A top supporter of Hillary Rodham Clinton has filed a challenge with the Democratic National Committee to try to seat Michigan's pledged delegates — most of them likely to support the New York senator — at the national convention in Denver.
Under DNC member Joel Ferguson's proposal, Michigan would send its 28 unpledged superdelegates and 128 pledged delegates to Denver despite being stripped of delegates for holding its primary too early. Florida was similarly punished for its early primary.
Ferguson said it would be fair punishment to give each pledged delegate only half a vote for breaking DNC rules. He said superdelegates — of which he is one — should get a full vote.
Ferguson proposed to award the delegates based on the results of the Jan. 15 primary. Clinton won the primary, but her victory is called into question because rival Barack Obama's name was not on the ballot. Obama and other candidates had their names removed because of the violation of party rules over the primary's date.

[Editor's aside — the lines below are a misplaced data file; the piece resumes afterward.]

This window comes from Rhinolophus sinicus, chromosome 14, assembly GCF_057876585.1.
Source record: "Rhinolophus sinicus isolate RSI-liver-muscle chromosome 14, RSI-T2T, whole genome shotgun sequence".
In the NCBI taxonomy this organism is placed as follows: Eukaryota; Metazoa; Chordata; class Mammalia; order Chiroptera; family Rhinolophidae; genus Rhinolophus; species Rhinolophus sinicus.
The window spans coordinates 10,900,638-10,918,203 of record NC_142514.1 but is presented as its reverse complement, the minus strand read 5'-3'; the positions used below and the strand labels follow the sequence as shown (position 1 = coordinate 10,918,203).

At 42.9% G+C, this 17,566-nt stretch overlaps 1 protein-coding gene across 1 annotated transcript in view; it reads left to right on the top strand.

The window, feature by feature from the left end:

Obama's campaign on Wednesday reiterated its view that Michigan and Florida delegates should be split evenly between the two candidates. Clinton won the Florida primary, and although Obama never campaigned there, his name was on the ballot.
Ferguson argued in his challenge that not seating the delegates is "weakening the Democratic Party in Michigan and harming its ability to cast its electoral votes for the Democratic nominee for president."
DNC spokesman Damien LaVera said Ferguson's challenge was being reviewed.